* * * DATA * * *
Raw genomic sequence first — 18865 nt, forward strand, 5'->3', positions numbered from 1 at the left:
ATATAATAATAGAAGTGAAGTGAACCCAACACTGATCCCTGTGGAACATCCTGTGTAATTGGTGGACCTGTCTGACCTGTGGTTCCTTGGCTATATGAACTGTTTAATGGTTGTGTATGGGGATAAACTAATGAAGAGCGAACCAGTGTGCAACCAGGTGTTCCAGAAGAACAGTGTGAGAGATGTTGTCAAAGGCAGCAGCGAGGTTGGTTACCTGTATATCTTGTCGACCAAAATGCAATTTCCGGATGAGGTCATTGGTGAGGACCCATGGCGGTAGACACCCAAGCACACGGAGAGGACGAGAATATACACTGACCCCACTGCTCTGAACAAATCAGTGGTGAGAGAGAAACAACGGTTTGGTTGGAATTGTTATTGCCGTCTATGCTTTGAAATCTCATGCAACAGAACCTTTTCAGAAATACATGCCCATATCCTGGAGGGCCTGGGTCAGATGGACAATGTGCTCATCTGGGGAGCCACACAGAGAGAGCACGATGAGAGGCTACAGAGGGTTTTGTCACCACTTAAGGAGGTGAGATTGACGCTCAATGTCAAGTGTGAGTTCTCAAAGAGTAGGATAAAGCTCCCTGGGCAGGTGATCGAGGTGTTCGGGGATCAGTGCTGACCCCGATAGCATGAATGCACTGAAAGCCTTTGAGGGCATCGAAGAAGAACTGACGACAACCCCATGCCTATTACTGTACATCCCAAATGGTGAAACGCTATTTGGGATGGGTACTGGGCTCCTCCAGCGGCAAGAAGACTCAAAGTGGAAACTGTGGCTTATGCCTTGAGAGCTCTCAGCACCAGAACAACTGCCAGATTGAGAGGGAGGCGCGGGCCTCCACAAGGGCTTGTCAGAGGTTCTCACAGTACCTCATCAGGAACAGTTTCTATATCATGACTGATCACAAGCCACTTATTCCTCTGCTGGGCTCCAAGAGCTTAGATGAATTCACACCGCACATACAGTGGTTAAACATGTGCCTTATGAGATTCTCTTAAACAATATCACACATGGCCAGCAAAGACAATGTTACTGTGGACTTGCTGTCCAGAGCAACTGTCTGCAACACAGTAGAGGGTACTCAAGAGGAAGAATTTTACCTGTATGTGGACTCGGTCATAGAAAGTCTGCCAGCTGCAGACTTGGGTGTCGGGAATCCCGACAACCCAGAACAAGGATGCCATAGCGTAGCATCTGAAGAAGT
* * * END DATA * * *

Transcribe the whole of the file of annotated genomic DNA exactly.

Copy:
Raw genomic sequence first — 18865 nt, forward strand, 5'->3', positions numbered from 1 at the left:
ATATAATAATAGAAGTGAAGTGAACCCAACACTGATCCCTGTGGAACATCCTGTGTAATTGGTGGACCTGTCTGACCTGTGGTTCCTTGGCTATATGAACTGTTTAATGGTTGTGTATGGGGATAAACTAATGAAGAGCGAACCAGTGTGCAACCAGGTGTTCCAGAAGAACAGTGTGAGAGATGTTGTCAAAGGCAGCAGCGAGGTTGGTTACCTGTATATCTTGTCGACCAAAATGCAATTTCCGGATGAGGTCATTGGTGAGGACCCATGGCGGTAGACACCCAAGCACACGGAGAGGACGAGAATATACACTGACCCCACTGCTCTGAACAAATCAGTGGTGAGAGAGAAACAACGGTTTGGTTGGAATTGTTATTGCCGTCTATGCTTTGAAATCTCATGCAACAGAACCTTTTCAGAAATACATGCCCATATCCTGGAGGGCCTGGGTCAGATGGACAATGTGCTCATCTGGGGAGCCACACAGAGAGAGCACGATGAGAGGCTACAGAGGGTTTTGTCACCACTTAAGGAGGTGAGATTGACGCTCAATGTCAAGTGTGAGTTCTCAAAGAGTAGGATAAAGCTCCCTGGGCAGGTGATCGAGGTGTTCGGGGATCAGTGCTGACCCCGATAGCATGAATGCACTGAAAGCCTTTGAGGGCATCGAAGAAGAACTGACGACAACCCCATGCCTATTACTGTACATCCCAAATGGTGAAACGCTATTTGGGATGGGTACTGGGCTCCTCCAGCGGCAAGAAGACTCAAAGTGGAAACTGTGGCTTATGCCTTGAGAGCTCTCAGCACCAGAACAACTGCCAGATTGAGAGGGAGGCGCGGGCCTCCACAAGGGCTTGTCAGAGGTTCTCACAGTACCTCATCAGGAACAGTTTCTATATCATGACTGATCACAAGCCACTTATTCCTCTGCTGGGCTCCAAGAGCTTAGATGAATTCACACCGCACATACAGTGGTTAAACATGTGCCTTATGAGATTCTCTTAAACAATATCACACATGGCCAGCAAAGACAATGTTACTGTGGACTTGCTGTCCAGAGCAACTGTCTGCAACACAGTAGAGGGTACTCAAGAGGAAGAATTTTACCTGTATGTGGACTCGGTCATAGAAAGTCTGCCAGCTGCAGACTTGGGTGTCGGGAATCCCGACAACCCAGAACAAGGATGCCATAGCGTAGCATCTGAAGAAGT